3. Severly quartering away is your best shot.......wait for it.
I completely disagree! Extremely 1/4ing away will increase your chance of only getting 1 lung. If you do that there is a good chance you will not find your hog....they can go days or even weeks on one lung!

I like perfectly broadside shots, real low and tight to the leg. If you hit a little high you will get both lungs. If you hit where you want you will get the heart. If your low you will miss.
 

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Discussion Starter · #14 ·
Sounds good to me seriously guys this is the place to discuss these things I like understanding as much as possible. Thanks again for the posts guys.
 

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If you're looking at twenty hogs under the feeder, pick one (doesn't matter which one) and wait for your shot! Hogs move like crazy when they're feeding, so picking one out and shooting it can be difficult. You will only have a second or two to shoot before the hog turns again, so pick your hog and be ready. Good luck!
 

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Discussion Starter · #17 ·
Ok so far I am definitely seeing that people are a fan of a slightly quartering away shot into the lower 1/3 of the shoulder just above the joint area.

I need to basically decide which hog I want keep my eyes on it and be ready to shoot fairly quickly because once the shot presents its self I don't have long to make it happen.

Thanks guys I am slowly getting it here. I have been staring at these diagrams a lot, my biggest fear is bad shot placement so far. I have read how hard hogs are to kill even with a good shot. I am hoping it is not that bad, and that I just read some sketchy info.
 

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I completely disagree! Extremely 1/4ing away will increase your chance of only getting 1 lung. If you do that there is a good chance you will not find your hog....they can go days or even weeks on one lung!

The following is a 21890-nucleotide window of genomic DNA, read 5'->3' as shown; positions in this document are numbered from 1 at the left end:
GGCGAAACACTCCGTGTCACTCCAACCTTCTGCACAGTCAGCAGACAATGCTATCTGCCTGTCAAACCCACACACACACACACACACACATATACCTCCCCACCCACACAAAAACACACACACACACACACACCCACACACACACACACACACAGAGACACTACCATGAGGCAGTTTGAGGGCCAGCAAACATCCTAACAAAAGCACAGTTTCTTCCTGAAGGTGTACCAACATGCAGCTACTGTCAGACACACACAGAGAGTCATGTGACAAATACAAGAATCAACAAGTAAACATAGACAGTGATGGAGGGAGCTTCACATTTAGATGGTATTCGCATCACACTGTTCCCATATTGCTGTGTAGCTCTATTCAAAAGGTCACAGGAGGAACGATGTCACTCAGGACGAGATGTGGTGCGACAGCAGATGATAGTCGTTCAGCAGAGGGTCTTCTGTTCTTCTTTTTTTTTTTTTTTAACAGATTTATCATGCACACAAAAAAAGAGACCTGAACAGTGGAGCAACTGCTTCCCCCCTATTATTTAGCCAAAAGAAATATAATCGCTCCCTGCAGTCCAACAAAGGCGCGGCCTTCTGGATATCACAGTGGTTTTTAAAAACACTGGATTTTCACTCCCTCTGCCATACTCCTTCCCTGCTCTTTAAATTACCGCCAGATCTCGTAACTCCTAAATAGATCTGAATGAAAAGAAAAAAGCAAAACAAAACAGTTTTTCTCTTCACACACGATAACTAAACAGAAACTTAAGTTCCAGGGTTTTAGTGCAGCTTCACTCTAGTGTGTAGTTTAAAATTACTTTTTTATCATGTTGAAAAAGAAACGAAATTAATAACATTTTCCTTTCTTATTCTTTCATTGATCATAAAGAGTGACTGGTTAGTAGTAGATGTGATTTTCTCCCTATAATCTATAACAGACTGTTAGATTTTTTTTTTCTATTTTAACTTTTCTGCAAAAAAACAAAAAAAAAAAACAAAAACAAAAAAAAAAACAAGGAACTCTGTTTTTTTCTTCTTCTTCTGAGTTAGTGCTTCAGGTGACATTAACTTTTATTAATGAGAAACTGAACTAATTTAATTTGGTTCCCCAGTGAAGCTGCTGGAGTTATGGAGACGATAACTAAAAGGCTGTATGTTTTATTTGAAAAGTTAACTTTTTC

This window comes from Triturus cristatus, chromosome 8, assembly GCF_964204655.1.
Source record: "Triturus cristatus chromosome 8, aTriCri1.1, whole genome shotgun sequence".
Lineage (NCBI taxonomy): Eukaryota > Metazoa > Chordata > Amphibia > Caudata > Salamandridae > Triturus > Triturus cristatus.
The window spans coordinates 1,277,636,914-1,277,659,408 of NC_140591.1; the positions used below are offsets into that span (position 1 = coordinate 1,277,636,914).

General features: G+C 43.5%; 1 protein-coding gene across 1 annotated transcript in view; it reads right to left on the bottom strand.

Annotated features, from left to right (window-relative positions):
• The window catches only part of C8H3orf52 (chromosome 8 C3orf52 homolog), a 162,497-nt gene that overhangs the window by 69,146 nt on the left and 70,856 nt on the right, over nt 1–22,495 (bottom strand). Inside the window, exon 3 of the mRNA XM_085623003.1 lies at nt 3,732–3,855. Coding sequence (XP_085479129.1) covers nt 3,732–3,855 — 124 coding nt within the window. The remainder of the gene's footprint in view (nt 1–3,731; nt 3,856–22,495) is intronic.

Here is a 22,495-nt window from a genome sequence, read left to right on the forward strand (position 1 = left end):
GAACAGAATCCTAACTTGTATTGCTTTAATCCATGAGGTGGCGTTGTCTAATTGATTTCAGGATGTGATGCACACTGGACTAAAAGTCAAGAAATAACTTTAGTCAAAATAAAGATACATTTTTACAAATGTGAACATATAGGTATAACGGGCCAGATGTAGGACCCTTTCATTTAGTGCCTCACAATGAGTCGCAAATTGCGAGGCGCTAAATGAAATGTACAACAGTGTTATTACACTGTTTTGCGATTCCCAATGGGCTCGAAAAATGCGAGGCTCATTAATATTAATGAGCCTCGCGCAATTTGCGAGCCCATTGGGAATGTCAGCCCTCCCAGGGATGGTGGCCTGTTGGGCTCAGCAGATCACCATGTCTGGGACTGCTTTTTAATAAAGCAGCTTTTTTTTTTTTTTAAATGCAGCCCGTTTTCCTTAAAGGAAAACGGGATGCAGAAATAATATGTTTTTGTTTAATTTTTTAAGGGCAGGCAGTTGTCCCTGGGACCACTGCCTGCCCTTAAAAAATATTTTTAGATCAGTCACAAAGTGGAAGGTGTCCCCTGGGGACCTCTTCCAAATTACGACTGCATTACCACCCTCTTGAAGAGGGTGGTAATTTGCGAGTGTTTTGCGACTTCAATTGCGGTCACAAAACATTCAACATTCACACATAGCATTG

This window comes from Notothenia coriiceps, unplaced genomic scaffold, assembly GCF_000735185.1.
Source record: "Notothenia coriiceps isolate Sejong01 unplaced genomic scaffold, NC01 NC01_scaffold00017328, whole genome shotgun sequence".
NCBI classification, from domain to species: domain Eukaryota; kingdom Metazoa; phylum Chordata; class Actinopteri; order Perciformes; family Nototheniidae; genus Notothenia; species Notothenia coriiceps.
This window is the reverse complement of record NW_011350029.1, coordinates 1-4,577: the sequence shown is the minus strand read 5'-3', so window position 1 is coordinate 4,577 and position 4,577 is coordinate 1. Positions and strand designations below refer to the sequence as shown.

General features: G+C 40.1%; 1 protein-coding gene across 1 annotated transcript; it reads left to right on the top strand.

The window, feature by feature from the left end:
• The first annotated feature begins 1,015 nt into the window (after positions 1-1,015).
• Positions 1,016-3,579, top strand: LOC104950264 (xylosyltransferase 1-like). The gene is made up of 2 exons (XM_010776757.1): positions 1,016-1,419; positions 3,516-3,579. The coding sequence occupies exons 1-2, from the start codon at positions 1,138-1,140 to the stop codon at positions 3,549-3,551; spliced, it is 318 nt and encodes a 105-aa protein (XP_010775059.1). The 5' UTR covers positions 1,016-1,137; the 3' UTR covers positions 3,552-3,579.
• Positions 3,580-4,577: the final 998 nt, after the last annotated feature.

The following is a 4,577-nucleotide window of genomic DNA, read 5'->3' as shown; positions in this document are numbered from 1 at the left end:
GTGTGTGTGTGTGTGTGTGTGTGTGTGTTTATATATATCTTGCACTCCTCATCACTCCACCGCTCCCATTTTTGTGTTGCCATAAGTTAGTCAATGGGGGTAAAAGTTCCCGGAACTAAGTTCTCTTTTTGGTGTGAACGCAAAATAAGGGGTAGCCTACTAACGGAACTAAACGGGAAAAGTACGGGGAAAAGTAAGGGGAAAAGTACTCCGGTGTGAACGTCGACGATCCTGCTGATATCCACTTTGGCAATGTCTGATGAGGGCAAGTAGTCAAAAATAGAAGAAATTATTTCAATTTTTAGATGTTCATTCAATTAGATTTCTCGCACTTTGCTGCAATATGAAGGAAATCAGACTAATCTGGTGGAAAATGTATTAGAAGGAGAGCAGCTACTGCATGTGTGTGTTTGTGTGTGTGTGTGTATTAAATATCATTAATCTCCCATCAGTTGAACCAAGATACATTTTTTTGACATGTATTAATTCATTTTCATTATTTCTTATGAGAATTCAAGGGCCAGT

Out of 21 I've killed in the last couple of months, none made it over 60 steps. We'll just have to dissagree on that as well as the broadside shot.



O5'
They always run back the way they came from.....no matter which way they are facing when you shoot. Alot of times it's hard to keep your eye on the one you shot in low light with pigs running everywhich way.
 

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Out of 21 I've killed in the last couple of months, none made it over 60 steps. We'll just have to dissagree on that as well as the broadside shot.
What exactly are we disagreeing on other than the broadside shot?:confused: I have no problem disagreeing with you...I just want to be clear what it is that we are disagreeing on.:wink:

I've only killed 5 hogs with bow. 4 were perfectly broadside and one was slightly 1/4ing away. The latter was 1 lung and heart and ran 150 yds. The other were all double lung and only made it an average of about 30 yds.

I don't think a person will have a problem with either slightly 1/4ing or broadside with good shot placement. It's the severity of the angle that would worry me. On a severe 1/4ing shot(depending on how severe, maybe I'm picturing worse than you are advocating:noidea:) it is much more difficult to get both lungs.